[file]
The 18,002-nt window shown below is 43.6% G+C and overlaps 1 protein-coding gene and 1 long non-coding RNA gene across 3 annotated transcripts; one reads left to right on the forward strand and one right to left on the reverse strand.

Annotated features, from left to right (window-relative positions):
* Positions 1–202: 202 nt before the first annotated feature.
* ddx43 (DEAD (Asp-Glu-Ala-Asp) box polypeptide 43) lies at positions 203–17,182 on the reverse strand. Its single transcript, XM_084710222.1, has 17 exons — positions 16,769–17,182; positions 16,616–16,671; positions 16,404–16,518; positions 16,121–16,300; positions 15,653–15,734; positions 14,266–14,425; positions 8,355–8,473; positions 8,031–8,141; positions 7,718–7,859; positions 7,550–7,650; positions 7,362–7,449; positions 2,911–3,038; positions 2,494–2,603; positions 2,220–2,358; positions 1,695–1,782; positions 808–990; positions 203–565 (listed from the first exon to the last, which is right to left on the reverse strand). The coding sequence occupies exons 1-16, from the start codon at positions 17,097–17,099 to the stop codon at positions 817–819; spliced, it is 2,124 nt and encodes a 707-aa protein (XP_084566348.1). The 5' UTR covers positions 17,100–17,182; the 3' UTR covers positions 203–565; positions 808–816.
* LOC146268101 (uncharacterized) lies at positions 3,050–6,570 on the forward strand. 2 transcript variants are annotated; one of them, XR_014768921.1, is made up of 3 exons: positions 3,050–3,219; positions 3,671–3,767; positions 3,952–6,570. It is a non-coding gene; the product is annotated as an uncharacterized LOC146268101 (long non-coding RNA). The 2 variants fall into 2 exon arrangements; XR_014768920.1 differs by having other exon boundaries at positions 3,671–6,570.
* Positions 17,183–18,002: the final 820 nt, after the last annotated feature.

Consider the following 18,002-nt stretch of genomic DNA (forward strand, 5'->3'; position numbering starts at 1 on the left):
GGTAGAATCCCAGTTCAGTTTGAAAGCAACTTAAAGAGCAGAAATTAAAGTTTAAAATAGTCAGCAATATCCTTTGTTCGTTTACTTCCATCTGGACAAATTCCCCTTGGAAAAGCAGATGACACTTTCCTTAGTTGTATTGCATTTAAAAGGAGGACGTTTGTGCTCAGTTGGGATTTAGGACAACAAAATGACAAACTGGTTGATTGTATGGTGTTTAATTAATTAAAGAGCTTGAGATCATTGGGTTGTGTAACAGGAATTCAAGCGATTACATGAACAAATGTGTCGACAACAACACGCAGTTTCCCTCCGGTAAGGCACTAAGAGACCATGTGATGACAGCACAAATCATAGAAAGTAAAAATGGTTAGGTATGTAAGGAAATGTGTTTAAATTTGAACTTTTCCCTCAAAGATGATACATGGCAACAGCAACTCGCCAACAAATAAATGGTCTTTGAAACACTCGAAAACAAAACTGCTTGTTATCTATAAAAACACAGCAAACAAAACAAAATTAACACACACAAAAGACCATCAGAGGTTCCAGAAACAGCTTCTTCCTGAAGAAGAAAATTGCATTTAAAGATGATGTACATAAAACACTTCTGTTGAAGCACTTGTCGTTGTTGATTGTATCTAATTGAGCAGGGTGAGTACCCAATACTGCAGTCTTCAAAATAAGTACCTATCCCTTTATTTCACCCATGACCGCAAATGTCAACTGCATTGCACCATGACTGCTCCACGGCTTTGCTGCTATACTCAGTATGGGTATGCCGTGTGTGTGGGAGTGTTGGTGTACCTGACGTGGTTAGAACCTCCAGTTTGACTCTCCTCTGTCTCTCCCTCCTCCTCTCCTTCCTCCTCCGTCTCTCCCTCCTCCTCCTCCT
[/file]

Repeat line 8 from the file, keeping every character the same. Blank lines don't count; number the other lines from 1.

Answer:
GGTAGAATCCCAGTTCAGTTTGAAAGCAACTTAAAGAGCAGAAATTAAAGTTTAAAATAGTCAGCAATATCCTTTGTTCGTTTACTTCCATCTGGACAAATTCCCCTTGGAAAAGCAGATGACACTTTCCTTAGTTGTATTGCATTTAAAAGGAGGACGTTTGTGCTCAGTTGGGATTTAGGACAACAAAATGACAAACTGGTTGATTGTATGGTGTTTAATTAATTAAAGAGCTTGAGATCATTGGGTTGTGTAACAGGAATTCAAGCGATTACATGAACAAATGTGTCGACAACAACACGCAGTTTCCCTCCGGTAAGGCACTAAGAGACCATGTGATGACAGCACAAATCATAGAAAGTAAAAATGGTTAGGTATGTAAGGAAATGTGTTTAAATTTGAACTTTTCCCTCAAAGATGATACATGGCAACAGCAACTCGCCAACAAATAAATGGTCTTTGAAACACTCGAAAACAAAACTGCTTGTTATCTATAAAAACACAGCAAACAAAACAAAATTAACACACACAAAAGACCATCAGAGGTTCCAGAAACAGCTTCTTCCTGAAGAAGAAAATTGCATTTAAAGATGATGTACATAAAACACTTCTGTTGAAGCACTTGTCGTTGTTGATTGTATCTAATTGAGCAGGGTGAGTACCCAATACTGCAGTCTTCAAAATAAGTACCTATCCCTTTATTTCACCCATGACCGCAAATGTCAACTGCATTGCACCATGACTGCTCCACGGCTTTGCTGCTATACTCAGTATGGGTATGCCGTGTGTGTGGGAGTGTTGGTGTACCTGACGTGGTTAGAACCTCCAGTTTGACTCTCCTCTGTCTCTCCCTCCTCCTCTCCTTCCTCCTCCGTCTCTCCCTCCTCCTCCTCCT